149. Letter From the Chairman of the Operations Coordinating Board (Hoover) to the President of the Export-Import Bank (Edgerton)1

Dear General Edgerton: J.R.D. Tata and other representatives of the Tata Iron and Steel Company (TISCO) have come to the United States to seek financial assistance in expanding the capacity of their steel works by about 700,000 ingot tons.2 An ad hoc working group, representing the Department of the Treasury, the [Page 289] Department of State, Central Intelligence Agency, Foreign Operations Administration, The Department of Commerce, and the Export-Import Bank, considered the Tata visit and the probability that the Export-Import Bank would receive a request for a loan of somewhat less than $90 million. The working group drew the following conclusions from the point of view of U.S. security interests:3

It is in the U.S. interest to lend funds on a sound proposal for expansion of Tata Iron and Steel Company capacity in India.
The Export-Import Bank is preparing to consider Tata’s anticipated specific proposal.
It is anticipated that sympathetic consideration will be given by the Export-Import Bank to the Tata application to the extent consistent with the soundness of the proposal and U.S. policies and objectives, including as feasible the maximum use of private resources.
In view of the danger that fruitless or long protracted Tata negotiations might help the forces opposed to private steel expansion in India, it would be very much in the U.S. interest if it is possible to approve the Tata loan in principle before the departure of the Tata officials from Washington.
There should be a press release covering any agreement, agreement in principle, or progress statement if favorable, at the time of their departure to forestall adverse press reports in India that might occur in the absence of more accurate information.

These conclusions were considered by the Operations Coordinating Board on May 25. The Board was impressed with the importance of the security interests involved and agreed that these interests should be drawn to the attention of both the NAC and the Export-Import Bank, with the request that they be taken into consideration.4

Sincerely yours,

Herbert Hoover, Jr.5
  1. Source: Department of State, Central Files, 891.331/5–955. Secret. Drafted by Staats and cleared by Overby. An identical letter was sent to George M. Humphrey, Chairman, National Advisory Council on International Monetary and Financial Problems.
  2. In late 1954, the Soviet Union had offered to construct a steel mill for India under easy credit terms. B.M. Birla, an Indian industrialist, then approached the United States and the United Kingdom seeking support for a privately-financed steel plant to counter the Soviet offer. He engaged in preliminary discussions with the Export-Import Bank. On May 25, 1955, a fellow industrialist, J.R.D. Tata, and some of his associates, held separate meetings with George V. Allen and Acting Assistant Secretary of State for Economic Affairs Thorsten V. Kalijarvi. Tata told the latter that private funding was not available, and that since he ruled out IBRD financing because of the requirement for an Indian Government loan guarantee, the Export-Import Bank was his major hope. Kalijarvi encouraged Tata to submit a formal application for assistance. Tata indicated to Allen that he hoped to raise $62.5 million in the United States, which he maintained would make it possible for him to show what private enterprise could accomplish in India while simultaneously allowing the United States to counter recent Soviet ventures. Allen replied that the proposal had to stand on its own merits and not appear to stem from the Soviet initiative, though he hoped private enterprise “would show the Soviet plant to a disadvantage”. (Memoranda of conversation by J. Robert Fluker, May 25; ibid., 891.331/5–2555)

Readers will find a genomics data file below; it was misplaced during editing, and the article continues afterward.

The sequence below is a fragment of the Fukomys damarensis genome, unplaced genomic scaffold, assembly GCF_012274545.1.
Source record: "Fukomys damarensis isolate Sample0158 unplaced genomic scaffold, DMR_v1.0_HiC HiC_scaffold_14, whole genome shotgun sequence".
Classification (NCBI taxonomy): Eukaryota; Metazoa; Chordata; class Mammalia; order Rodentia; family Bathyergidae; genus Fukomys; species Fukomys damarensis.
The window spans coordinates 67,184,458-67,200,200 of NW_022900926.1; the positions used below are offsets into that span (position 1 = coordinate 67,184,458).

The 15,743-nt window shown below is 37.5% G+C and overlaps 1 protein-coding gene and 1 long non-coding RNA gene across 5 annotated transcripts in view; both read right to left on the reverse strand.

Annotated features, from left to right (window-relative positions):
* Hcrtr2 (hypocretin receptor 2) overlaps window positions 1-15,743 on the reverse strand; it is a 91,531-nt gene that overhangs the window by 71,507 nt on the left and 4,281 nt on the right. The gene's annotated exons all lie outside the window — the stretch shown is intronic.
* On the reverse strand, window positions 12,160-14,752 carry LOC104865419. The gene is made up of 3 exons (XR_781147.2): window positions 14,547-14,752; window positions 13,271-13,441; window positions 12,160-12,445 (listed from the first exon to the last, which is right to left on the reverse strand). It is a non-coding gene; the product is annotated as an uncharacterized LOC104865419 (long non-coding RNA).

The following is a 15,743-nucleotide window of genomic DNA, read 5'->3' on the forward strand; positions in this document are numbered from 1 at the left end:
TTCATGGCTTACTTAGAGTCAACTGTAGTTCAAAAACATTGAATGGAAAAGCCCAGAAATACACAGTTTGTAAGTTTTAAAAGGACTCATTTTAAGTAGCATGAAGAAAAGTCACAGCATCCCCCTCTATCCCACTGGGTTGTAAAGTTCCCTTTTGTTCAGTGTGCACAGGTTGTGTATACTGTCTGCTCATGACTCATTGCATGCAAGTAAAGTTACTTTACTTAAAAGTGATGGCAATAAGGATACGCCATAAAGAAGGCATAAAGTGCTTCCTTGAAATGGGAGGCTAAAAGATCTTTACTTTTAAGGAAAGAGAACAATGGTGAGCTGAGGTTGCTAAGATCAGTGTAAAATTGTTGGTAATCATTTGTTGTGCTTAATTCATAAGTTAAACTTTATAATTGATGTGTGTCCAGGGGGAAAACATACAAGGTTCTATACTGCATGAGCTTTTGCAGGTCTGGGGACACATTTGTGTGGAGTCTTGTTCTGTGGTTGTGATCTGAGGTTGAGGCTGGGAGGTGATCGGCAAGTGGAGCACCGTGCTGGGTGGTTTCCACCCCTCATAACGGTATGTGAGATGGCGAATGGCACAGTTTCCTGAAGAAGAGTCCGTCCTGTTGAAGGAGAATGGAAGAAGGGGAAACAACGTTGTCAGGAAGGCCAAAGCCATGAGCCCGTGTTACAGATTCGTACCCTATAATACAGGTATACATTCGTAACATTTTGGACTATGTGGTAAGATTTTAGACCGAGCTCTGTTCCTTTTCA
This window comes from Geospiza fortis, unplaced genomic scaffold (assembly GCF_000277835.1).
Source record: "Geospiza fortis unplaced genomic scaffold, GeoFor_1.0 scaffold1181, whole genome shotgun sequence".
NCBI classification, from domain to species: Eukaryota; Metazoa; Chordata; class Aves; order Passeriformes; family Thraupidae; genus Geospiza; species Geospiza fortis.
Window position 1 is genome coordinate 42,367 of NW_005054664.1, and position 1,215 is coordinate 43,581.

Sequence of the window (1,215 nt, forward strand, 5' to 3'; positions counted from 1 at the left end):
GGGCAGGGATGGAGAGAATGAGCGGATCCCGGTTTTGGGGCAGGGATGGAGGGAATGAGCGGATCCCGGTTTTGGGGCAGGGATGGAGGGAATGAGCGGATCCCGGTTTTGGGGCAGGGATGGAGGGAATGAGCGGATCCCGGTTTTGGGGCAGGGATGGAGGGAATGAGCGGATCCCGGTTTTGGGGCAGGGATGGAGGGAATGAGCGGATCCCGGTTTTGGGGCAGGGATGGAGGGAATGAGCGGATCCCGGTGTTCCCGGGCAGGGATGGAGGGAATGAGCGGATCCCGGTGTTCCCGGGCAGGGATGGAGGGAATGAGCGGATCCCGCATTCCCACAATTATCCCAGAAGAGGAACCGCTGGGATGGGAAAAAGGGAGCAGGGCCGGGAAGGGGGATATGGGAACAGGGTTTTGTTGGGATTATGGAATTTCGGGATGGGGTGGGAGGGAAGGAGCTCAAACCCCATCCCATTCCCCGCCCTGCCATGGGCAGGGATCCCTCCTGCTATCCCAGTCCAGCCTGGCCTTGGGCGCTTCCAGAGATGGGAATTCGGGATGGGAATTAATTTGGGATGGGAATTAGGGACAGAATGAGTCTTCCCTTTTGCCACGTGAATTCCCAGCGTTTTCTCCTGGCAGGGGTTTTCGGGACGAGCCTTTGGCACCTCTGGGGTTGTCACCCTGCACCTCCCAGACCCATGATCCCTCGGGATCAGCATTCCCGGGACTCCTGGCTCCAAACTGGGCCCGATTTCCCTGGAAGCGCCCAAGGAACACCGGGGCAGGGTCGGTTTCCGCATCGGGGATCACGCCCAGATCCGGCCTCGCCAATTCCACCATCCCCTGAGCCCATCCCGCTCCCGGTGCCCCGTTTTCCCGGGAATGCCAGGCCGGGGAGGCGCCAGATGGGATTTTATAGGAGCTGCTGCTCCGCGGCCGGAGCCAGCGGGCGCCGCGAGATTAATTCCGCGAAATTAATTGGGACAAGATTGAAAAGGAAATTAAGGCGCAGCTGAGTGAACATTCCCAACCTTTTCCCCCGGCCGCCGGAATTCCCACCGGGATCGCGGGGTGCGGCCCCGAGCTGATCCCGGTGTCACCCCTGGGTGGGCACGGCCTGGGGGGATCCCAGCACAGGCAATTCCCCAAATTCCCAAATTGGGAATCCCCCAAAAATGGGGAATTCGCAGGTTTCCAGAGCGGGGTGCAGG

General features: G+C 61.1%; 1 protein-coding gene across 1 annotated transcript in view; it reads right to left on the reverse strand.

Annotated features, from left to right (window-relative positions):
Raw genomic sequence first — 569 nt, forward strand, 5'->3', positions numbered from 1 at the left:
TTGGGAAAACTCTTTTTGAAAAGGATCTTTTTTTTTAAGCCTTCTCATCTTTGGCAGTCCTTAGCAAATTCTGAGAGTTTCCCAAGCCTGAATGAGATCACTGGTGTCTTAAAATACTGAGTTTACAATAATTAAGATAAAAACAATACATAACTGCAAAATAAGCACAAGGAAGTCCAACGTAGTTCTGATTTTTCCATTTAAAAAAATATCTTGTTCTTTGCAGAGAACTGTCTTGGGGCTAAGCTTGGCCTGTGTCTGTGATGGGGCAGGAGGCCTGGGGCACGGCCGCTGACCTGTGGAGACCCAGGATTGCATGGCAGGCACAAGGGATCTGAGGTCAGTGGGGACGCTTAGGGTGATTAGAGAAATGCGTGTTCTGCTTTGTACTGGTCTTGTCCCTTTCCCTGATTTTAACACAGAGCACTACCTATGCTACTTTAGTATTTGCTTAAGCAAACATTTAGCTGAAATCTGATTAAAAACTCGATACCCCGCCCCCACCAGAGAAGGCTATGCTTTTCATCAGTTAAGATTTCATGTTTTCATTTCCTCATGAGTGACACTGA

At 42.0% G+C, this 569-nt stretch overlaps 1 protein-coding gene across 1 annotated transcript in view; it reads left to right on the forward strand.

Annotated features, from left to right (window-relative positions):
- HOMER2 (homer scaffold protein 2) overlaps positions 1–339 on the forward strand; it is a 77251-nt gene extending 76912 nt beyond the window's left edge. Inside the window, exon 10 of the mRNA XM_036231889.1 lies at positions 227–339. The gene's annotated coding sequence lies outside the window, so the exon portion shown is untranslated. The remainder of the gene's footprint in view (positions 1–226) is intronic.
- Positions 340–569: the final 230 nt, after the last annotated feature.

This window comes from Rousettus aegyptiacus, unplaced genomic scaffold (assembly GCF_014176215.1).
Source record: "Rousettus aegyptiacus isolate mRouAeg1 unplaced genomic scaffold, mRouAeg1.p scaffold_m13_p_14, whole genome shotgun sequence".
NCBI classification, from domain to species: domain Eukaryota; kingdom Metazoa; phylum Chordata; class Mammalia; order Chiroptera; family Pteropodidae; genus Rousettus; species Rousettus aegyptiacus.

3. These conclusions were set down by the working group in a May 23 paper entitled “U.S. Aid for Expansion of Indian Steel Production Capacity,” which was an attachment to a memorandum from Staats to the Operations Coordinating Board dated May 24. (Ibid., OCB Files: Lot 61 D 385, India)
  4. EDGERTON replied to Hoover on June 15 informing him that there were no apparent obstacles to the extension of a loan to Tata. On the previous day, he had written Tata to assure him that the Export-Import Bank would be pleased to receive a formal application from him for the purpose of securing financing for U.S. services and equipment needed for his expansion program. (Ibid.) Ultimately, in June 1956, the IBRD approved a $75 million loan to pay for some of the foreign exchange costs of goods and services needed to boost Tata’s output. The loan was for a 15–year period at an interest rate of 43/4 percent. The loan, the largest the IBRD had made until then to industry and to Asia, was guaranteed by the Government of India.
  5. Printed from a copy which bears this stamped signature.